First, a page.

So there we were, standing in the middle of  where THREE sprinklers overlap. Me with loose reins and bareback, Truby in a panic, every muscle tense. She leaped up and forward a bit, trying to run, trying to rear, maybe to spin...she couldn't quite figure out where to go, but she was ready to get there! I remember sliding back, and thinking "oh shit, I'm gonna fall off!". I fought to keep myself on, and to stop Truby. I remember looking for a place so I could fall safely. Not seeing anything, I just hauled on those reins (sorry, Tru!!) and gripped with my legs. I finally got her stopped, and looked for a place to jump off. We were in front of the tall metal pole fence, so not there. The ground on either side was uneven. I feared that if I leapt off, I wouldn't stay on my feet. With Truby's panic, she could easily trample me if I lost my footing.

Truby does not approve of sprinklers

As I looked, one of the sprinklers to our right changed direction and splattered Truby on the bum! Cue the rodeo ride again. This time I was sitting better and more prepared, but really not wanting to play buckin' broncs! Luckily I was able to steady her much faster, and found a flat place to land. I jumped off quickly, stayed on my feet, and rushed to give Truby all the hugs, pats, and comfort she needed.

water attack!

With me safely on the ground, Truby calmed quickly, but was still pretty unhappy. For several minutes I gave her pats, and hugs, lots of apologies and laughter. Poor Truby! What a terrible thing to interrupt our ride! And to add insult to injury, I had to walk her back through allllll the sprinklers to get back to her night pen.

everything is better with noms

Happily Truby recovered fairly quickly and completely once back in the safety of her nighttime pen and away from the sprinklers. I stayed with her while the sun set. The next afternoon she was 100% happy Truby. Perhaps now I'll  remember not to ride up front in the evenings?


Wednesday, August 9, 2017

Desert Dirty

Truby is no stranger to being dirty. Actually, she loves it. A good roll in the muddiest or dustiest spot after breakfast? Yes, please! Roll after a bath? Of course! Roll in your stall after a pre-show bath and braiding? Let's not even talk about that one!

Sometimes I take pictures just to prove that she can be clean!

So while I may like to pretend Truby is a gleaming horse of the palest silver, the reality is...well, a bit different.



SO dirty

Yup. Pony likes to get dirty! In fact, the day she arrived at her current farm, she was down in about 10 minutes. She said hi, screamed at everyone, ate a cookie, and then rolled.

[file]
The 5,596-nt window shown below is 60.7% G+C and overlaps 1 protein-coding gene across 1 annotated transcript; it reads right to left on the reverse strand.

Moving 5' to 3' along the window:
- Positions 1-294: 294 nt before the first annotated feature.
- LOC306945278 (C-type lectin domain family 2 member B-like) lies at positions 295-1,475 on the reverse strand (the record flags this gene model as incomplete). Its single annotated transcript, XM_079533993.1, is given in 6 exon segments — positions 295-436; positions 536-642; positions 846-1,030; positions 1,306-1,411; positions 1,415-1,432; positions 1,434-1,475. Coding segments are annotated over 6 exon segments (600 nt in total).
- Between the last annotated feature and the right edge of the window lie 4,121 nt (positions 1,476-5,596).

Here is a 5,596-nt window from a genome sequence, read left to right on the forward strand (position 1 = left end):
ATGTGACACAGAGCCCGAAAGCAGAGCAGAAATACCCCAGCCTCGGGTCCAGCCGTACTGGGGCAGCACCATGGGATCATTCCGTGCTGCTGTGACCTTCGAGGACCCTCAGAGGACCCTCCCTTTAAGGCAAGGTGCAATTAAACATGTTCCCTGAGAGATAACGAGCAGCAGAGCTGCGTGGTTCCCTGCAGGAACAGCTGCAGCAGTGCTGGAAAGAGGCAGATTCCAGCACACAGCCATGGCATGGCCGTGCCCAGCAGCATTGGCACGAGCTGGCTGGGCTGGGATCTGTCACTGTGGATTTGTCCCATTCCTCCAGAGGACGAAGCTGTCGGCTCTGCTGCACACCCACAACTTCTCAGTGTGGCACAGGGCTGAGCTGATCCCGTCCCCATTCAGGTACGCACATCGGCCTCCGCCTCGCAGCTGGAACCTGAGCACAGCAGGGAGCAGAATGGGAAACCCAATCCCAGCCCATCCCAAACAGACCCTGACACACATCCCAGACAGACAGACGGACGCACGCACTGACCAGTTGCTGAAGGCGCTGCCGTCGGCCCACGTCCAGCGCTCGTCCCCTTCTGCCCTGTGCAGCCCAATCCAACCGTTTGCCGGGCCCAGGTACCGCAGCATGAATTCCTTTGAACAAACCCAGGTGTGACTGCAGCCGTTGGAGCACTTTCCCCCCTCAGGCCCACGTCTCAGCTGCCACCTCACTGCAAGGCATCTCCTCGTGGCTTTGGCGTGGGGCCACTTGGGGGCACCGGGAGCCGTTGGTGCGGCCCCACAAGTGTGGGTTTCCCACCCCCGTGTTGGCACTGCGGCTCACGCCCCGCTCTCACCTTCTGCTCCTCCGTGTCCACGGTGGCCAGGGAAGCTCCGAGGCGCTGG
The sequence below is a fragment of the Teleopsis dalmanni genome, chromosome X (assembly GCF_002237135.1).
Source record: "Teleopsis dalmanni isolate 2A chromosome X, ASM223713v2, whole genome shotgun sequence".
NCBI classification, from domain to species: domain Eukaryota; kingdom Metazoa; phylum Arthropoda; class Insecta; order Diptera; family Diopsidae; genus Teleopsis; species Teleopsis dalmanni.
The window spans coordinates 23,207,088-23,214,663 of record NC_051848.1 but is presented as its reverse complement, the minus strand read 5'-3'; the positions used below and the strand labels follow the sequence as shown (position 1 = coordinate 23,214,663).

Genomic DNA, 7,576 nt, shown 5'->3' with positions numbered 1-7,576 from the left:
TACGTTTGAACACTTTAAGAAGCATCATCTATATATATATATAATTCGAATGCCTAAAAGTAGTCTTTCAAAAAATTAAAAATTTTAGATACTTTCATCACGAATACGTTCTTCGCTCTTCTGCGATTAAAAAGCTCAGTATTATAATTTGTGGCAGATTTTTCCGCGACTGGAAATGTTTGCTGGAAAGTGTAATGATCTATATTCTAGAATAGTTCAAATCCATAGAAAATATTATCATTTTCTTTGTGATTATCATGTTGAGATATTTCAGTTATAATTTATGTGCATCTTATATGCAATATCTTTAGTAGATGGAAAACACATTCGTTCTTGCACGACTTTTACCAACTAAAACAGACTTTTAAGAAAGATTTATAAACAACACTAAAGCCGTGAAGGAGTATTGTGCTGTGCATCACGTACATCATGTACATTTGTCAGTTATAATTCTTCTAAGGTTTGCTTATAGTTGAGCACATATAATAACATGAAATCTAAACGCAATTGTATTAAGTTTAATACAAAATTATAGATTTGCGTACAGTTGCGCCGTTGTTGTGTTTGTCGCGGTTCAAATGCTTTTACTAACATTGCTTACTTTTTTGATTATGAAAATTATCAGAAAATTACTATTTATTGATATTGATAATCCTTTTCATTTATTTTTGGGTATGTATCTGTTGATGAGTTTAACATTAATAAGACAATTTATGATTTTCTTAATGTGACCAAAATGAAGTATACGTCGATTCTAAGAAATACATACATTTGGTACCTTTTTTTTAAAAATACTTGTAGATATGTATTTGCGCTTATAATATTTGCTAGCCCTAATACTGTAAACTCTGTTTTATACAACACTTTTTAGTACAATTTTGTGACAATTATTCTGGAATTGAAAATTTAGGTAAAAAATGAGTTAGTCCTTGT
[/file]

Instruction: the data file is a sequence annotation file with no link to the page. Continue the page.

It seems most horses out here live in either a traditional barn stall with a small run attached, or a "mare motel", a pipe fence enclosure about the same size as a regular stall and run. The "stall" part is shaded and the "run" part is open. 

And some horses live in various size pens, anywhere from slightly-larger-than-your-average-stall to round pen or even larger sizes. But mostly I see some variation on the mare motel being the most popular. It's a far cry from the large grassy turnouts on the East Coast that we're used to! In fact, when Truby first moved to Tucson, she stayed in a mare motel at a very nice ranch. As a special feature, they had GRASS TURNOUTS. Twice a week (or more, if you paid $$$) the horses went out for a couple hours. Not the 24/7 field board on 20 acres Truby enjoyed in Maryland. Or the out-during-the-day, in-at-night we had in Pennsylvania. But something. And a luxury out here in the desert.

While Tucson isn't the barren desert of cartoons, natural ground is basically dirt/sand/rock. Grass has to be irrigated and pampered. Open space is usually covered with various types of cacti, scrubby brush, gnarly trees, and desert dirt. And trust me, everything is pokey. Even the trees.  (Ouch.) So general turnout areas are (a) loose dirt/sand or (b) a minefield of sharp pickle-y stuff. It may seem weird, but the stall/run option is probably the best (and safest) way to keep horses out here.

So. Let's get to the point. Want to know my very favorite thing about where Truby lives? 

Just up from - you guessed it - rolling!

Actually, this is "just up". Graceful, isn't she?

She lives out 24/7. And during the day, she has access to a very nice, fairly large, pasture. With grass. And trees. In fact, it's nicely shaded, so even during the sunniest Arizona day, her grazing area is cool (well, relatively) and shady. It's not lush, emerald green grass, but it's grass! The grassy area connects to the riding ring. It's basic desert dirt. Truby and her buddies are fed in the ring, and spend the night there. It shares a fence with another pasture, so the neighboring boarders can talk, or squeal and fight, over the fence if they like. And there's some big trees that provide shade during the day. It's a pretty nice, and spacious, place for her to live. Of course, this provides Truby with ample choices on when, where, and how to get dirty! As a bonus, if we have a heavy rain, like the one a few weeks ago, the ring puddles up nicely. Lots of mud to play in! My little gray horse, always spoiled for choice. 

Morning after her first Monsoon

Yeah, someone had fun!

So, as you can imagine, between Truby's love for rolling, living in a desert, and just being a light colored horse, we do A LOT of brushing. And currying. And brushing. And more currying. 


She loves it though. I love spending time with her. She likes me spending time with her. And she does clean up nice, doesn't she?

No shampoo, no water, just a lot of brushing.

Might be Hard to Explain: Part 2

Because there's always a Part 2. At least when I'm involved. Or horses. Considering it's me AND horses, I expect a Part 3 to mos...